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Christianity /
New Testament



Books
Gospels
Matthew
Mark
Luke
John
Historical
The Acts Text
Letters
Romans
1. Corinthians
2. Corinthians
Galatians
Ephesians
Philippians
Colossians
1. Thessalonians
2. Thessalonians
1. Timothy
2. Timothy
Titus
Philemon
Hebrews
James
1. Peter
2. Peter
1. John
2. John
3. John
Jude
Prophetic work
Revelation

Collection of religious texts, that are central to Christianity. There are 27 texts, or books as they are called.
The texts of the New Testament were written in Greek. Their content is loosely a narration of the first century of Christianity. It all start with Jesus, son of God, and continues into the period of transition from sectarianism inside Judaism, into the moulding of a new religion. In between the stories, there are many commandments and advices to the believers. Many of these differ strongly from what is told in the Old Testament. The histories end with the book Revelation, where the immediate end of the world is predicted.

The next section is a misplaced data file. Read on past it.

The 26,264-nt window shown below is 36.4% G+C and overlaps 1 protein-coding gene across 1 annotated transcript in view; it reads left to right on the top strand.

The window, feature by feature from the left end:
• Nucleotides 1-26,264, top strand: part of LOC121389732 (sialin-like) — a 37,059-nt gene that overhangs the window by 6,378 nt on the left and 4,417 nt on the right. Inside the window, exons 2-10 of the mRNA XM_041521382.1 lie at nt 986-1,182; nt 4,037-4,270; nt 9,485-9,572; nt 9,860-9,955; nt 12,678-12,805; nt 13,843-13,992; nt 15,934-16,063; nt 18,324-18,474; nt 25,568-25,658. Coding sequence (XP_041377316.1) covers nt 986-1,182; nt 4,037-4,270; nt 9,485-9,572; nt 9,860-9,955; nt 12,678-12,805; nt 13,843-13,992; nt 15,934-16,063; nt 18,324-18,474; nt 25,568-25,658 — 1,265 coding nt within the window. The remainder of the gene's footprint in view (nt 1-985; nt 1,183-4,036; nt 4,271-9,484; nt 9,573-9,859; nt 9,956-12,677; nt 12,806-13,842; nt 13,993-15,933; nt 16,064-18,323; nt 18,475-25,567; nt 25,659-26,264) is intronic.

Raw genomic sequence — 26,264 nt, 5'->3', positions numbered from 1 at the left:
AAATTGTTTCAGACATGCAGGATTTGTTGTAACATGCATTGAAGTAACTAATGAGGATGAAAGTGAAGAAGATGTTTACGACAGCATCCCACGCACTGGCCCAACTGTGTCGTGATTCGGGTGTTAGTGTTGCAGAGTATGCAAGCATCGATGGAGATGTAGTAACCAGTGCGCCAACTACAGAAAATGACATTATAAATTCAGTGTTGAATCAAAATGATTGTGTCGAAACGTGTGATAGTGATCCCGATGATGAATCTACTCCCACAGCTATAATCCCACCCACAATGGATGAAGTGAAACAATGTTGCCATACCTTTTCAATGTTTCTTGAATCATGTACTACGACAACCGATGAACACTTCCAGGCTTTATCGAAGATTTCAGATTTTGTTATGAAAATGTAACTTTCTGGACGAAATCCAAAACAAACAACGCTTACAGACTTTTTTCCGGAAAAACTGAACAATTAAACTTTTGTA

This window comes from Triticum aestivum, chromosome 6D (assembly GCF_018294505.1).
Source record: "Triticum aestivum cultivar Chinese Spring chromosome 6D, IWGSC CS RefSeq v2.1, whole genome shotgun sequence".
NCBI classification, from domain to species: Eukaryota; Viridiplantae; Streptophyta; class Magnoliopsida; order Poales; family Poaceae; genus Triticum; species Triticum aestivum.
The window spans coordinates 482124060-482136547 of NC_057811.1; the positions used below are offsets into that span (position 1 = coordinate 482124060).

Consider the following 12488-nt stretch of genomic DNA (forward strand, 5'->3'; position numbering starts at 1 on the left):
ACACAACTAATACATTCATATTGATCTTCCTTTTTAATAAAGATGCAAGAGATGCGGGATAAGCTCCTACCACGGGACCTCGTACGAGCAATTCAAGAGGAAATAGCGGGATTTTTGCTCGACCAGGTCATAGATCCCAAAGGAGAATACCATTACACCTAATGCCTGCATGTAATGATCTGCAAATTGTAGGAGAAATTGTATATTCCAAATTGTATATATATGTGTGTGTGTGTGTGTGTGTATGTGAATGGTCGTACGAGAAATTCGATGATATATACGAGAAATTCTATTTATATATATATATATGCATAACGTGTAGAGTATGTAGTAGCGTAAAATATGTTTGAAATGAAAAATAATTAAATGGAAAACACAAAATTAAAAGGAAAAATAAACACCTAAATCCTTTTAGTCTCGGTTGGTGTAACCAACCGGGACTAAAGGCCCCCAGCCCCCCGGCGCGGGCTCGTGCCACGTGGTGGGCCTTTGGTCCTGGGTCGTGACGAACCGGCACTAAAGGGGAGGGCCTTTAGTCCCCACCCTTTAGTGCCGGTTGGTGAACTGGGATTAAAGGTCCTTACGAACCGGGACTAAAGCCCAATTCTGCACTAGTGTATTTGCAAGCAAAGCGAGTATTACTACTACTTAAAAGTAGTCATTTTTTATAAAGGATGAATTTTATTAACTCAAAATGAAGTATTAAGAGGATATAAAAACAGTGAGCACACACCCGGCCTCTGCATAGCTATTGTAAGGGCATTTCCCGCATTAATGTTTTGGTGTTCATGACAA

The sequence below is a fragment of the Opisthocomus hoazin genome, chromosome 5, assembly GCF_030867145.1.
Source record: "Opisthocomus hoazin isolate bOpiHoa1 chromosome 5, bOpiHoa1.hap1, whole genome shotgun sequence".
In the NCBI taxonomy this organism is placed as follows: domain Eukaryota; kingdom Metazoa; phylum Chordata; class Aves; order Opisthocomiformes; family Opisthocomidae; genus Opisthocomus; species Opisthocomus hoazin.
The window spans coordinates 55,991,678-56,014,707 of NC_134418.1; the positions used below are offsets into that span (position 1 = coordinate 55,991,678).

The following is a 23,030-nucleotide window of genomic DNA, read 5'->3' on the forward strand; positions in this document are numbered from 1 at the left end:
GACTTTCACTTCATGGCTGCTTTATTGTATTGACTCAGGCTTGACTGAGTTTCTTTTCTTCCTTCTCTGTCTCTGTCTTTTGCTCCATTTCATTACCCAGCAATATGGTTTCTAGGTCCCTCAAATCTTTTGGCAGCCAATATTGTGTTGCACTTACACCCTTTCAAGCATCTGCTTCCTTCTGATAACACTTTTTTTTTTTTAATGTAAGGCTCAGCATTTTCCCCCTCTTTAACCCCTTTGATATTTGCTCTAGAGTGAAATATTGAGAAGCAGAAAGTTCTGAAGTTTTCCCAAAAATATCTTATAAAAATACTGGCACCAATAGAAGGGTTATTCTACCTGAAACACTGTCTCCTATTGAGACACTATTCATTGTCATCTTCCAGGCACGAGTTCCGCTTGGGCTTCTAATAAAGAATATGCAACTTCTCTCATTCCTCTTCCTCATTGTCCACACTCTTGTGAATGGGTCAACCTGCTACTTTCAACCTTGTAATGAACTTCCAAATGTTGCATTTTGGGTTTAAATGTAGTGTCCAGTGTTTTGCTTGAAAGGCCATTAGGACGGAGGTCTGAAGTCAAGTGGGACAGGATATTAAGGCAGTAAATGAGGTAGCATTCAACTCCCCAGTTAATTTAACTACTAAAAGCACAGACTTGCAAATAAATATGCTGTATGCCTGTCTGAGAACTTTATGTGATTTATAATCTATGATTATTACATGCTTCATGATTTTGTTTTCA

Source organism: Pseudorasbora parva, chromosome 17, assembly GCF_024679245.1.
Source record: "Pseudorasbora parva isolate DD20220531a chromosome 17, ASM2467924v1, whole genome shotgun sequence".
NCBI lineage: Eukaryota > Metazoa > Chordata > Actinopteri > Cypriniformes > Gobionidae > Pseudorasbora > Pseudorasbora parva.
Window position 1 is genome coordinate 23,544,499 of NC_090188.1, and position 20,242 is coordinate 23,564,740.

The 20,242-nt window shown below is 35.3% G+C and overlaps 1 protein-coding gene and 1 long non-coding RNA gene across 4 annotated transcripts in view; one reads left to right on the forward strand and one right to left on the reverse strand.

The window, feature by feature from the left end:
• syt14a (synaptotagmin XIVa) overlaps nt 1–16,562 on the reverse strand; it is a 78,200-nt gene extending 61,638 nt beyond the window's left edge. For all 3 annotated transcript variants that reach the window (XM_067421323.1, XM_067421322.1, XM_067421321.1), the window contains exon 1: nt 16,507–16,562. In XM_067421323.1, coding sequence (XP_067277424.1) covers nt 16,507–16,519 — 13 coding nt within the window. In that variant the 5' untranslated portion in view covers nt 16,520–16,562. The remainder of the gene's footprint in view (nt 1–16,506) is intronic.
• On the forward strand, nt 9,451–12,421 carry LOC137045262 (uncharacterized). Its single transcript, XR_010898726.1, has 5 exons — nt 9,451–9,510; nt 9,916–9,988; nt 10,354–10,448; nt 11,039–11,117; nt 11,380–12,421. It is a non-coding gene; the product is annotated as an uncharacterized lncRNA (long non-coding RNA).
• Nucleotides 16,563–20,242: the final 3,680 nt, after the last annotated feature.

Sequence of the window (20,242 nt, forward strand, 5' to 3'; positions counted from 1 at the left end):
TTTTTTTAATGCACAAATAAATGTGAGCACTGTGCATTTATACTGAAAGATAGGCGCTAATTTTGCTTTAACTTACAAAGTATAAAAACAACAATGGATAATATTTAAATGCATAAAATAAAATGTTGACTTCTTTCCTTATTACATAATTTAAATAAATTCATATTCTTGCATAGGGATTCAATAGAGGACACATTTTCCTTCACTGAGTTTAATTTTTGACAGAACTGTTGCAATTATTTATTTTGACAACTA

The central themes of the New Testament is underlining Jesus as Messiah; that redemption from sin only could be obtained through the belief in Jesus; transmission of the message to all peoples, not only Jews as was the situation in the beginning with Jesus, who sought to renew Judaism; Christian conduct; and governing of the Church (understood as the union of the believers).
The process of collecting the books which were to make up the New Testament, started in the 2nd century BCE, when 10 letters of Saint Paul were held up as an authority for the young Church. Towards the end of 2nd century Saint Irenaeus argued for the authority of the gospels. The final decision on the canon (which books were to join the holy collection of books) cannot be dated exactly. But we know for the least that the 27 books of today's New Testament were put together by Saint Jerome, when he was appointed by Pope Damasus to render the Bible into Latin in the early 380s. There are good possibilities that the canon was established before him, though.




By Tore Kjeilen